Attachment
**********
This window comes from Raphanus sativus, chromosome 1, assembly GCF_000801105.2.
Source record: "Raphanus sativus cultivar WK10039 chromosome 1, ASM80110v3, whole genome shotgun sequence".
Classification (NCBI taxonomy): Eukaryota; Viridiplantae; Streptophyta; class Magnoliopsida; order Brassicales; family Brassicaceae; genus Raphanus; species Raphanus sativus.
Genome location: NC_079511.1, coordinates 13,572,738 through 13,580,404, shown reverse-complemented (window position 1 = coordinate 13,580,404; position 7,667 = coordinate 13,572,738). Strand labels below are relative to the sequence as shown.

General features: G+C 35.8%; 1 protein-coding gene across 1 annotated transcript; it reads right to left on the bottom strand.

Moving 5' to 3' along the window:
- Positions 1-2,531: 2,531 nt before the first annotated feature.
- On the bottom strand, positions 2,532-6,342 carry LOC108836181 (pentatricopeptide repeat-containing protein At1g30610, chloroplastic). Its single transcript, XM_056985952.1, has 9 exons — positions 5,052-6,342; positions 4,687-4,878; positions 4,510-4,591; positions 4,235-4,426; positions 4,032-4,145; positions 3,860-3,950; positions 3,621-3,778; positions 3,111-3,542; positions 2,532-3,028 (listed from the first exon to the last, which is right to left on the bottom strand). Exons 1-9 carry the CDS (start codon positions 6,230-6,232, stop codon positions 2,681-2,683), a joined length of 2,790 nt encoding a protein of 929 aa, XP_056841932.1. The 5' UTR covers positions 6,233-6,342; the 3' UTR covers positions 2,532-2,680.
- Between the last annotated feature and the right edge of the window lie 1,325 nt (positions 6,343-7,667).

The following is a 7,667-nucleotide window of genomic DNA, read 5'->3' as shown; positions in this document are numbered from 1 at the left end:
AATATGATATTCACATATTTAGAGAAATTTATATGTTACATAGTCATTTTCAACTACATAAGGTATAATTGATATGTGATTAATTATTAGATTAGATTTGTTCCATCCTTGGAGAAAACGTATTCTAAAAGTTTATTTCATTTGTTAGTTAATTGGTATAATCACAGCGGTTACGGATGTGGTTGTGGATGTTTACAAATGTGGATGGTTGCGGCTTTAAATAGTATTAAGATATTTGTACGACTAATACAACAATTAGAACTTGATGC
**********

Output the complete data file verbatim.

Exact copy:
This window comes from Raphanus sativus, chromosome 1, assembly GCF_000801105.2.
Source record: "Raphanus sativus cultivar WK10039 chromosome 1, ASM80110v3, whole genome shotgun sequence".
Classification (NCBI taxonomy): Eukaryota; Viridiplantae; Streptophyta; class Magnoliopsida; order Brassicales; family Brassicaceae; genus Raphanus; species Raphanus sativus.
Genome location: NC_079511.1, coordinates 13,572,738 through 13,580,404, shown reverse-complemented (window position 1 = coordinate 13,580,404; position 7,667 = coordinate 13,572,738). Strand labels below are relative to the sequence as shown.

General features: G+C 35.8%; 1 protein-coding gene across 1 annotated transcript; it reads right to left on the bottom strand.

Moving 5' to 3' along the window:
- Positions 1-2,531: 2,531 nt before the first annotated feature.
- On the bottom strand, positions 2,532-6,342 carry LOC108836181 (pentatricopeptide repeat-containing protein At1g30610, chloroplastic). Its single transcript, XM_056985952.1, has 9 exons — positions 5,052-6,342; positions 4,687-4,878; positions 4,510-4,591; positions 4,235-4,426; positions 4,032-4,145; positions 3,860-3,950; positions 3,621-3,778; positions 3,111-3,542; positions 2,532-3,028 (listed from the first exon to the last, which is right to left on the bottom strand). Exons 1-9 carry the CDS (start codon positions 6,230-6,232, stop codon positions 2,681-2,683), a joined length of 2,790 nt encoding a protein of 929 aa, XP_056841932.1. The 5' UTR covers positions 6,233-6,342; the 3' UTR covers positions 2,532-2,680.
- Between the last annotated feature and the right edge of the window lie 1,325 nt (positions 6,343-7,667).

The following is a 7,667-nucleotide window of genomic DNA, read 5'->3' as shown; positions in this document are numbered from 1 at the left end:
AATATGATATTCACATATTTAGAGAAATTTATATGTTACATAGTCATTTTCAACTACATAAGGTATAATTGATATGTGATTAATTATTAGATTAGATTTGTTCCATCCTTGGAGAAAACGTATTCTAAAAGTTTATTTCATTTGTTAGTTAATTGGTATAATCACAGCGGTTACGGATGTGGTTGTGGATGTTTACAAATGTGGATGGTTGCGGCTTTAAATAGTATTAAGATATTTGTACGACTAATACAACAATTAGAACTTGATGC